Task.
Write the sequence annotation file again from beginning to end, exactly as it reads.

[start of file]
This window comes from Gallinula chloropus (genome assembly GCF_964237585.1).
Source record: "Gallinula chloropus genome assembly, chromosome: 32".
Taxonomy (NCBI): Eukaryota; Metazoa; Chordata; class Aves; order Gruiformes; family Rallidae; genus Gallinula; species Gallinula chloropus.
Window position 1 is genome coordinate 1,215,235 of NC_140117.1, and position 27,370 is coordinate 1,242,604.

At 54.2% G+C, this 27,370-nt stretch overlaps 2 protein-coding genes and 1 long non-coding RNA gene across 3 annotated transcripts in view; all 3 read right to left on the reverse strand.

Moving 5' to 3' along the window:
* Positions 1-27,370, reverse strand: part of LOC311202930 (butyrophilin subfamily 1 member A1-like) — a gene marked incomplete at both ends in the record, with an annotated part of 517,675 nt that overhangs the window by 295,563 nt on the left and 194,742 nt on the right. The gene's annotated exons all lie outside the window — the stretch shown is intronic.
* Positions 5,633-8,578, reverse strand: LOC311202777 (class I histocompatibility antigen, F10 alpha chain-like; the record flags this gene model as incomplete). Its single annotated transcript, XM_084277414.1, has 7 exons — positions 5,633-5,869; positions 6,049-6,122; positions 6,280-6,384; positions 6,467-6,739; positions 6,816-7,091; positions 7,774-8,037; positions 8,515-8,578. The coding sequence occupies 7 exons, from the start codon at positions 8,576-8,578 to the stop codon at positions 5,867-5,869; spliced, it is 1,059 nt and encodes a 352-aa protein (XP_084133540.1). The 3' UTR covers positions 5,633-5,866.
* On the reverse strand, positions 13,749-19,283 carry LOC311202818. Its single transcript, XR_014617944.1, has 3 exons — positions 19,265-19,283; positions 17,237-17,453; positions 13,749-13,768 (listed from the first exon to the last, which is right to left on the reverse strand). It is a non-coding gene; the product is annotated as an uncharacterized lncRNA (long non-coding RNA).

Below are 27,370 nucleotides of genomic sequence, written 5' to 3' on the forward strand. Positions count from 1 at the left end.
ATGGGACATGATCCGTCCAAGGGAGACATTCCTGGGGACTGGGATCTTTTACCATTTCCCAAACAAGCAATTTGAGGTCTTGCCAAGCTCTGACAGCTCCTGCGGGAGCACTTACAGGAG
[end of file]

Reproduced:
This window comes from Gallinula chloropus (genome assembly GCF_964237585.1).
Source record: "Gallinula chloropus genome assembly, chromosome: 32".
Taxonomy (NCBI): Eukaryota; Metazoa; Chordata; class Aves; order Gruiformes; family Rallidae; genus Gallinula; species Gallinula chloropus.
Window position 1 is genome coordinate 1,215,235 of NC_140117.1, and position 27,370 is coordinate 1,242,604.

At 54.2% G+C, this 27,370-nt stretch overlaps 2 protein-coding genes and 1 long non-coding RNA gene across 3 annotated transcripts in view; all 3 read right to left on the reverse strand.

Moving 5' to 3' along the window:
* Positions 1-27,370, reverse strand: part of LOC311202930 (butyrophilin subfamily 1 member A1-like) — a gene marked incomplete at both ends in the record, with an annotated part of 517,675 nt that overhangs the window by 295,563 nt on the left and 194,742 nt on the right. The gene's annotated exons all lie outside the window — the stretch shown is intronic.
* Positions 5,633-8,578, reverse strand: LOC311202777 (class I histocompatibility antigen, F10 alpha chain-like; the record flags this gene model as incomplete). Its single annotated transcript, XM_084277414.1, has 7 exons — positions 5,633-5,869; positions 6,049-6,122; positions 6,280-6,384; positions 6,467-6,739; positions 6,816-7,091; positions 7,774-8,037; positions 8,515-8,578. The coding sequence occupies 7 exons, from the start codon at positions 8,576-8,578 to the stop codon at positions 5,867-5,869; spliced, it is 1,059 nt and encodes a 352-aa protein (XP_084133540.1). The 3' UTR covers positions 5,633-5,866.
* On the reverse strand, positions 13,749-19,283 carry LOC311202818. Its single transcript, XR_014617944.1, has 3 exons — positions 19,265-19,283; positions 17,237-17,453; positions 13,749-13,768 (listed from the first exon to the last, which is right to left on the reverse strand). It is a non-coding gene; the product is annotated as an uncharacterized lncRNA (long non-coding RNA).

Below are 27,370 nucleotides of genomic sequence, written 5' to 3' on the forward strand. Positions count from 1 at the left end.
ATGGGACATGATCCGTCCAAGGGAGACATTCCTGGGGACTGGGATCTTTTACCATTTCCCAAACAAGCAATTTGAGGTCTTGCCAAGCTCTGACAGCTCCTGCGGGAGCACTTACAGGAG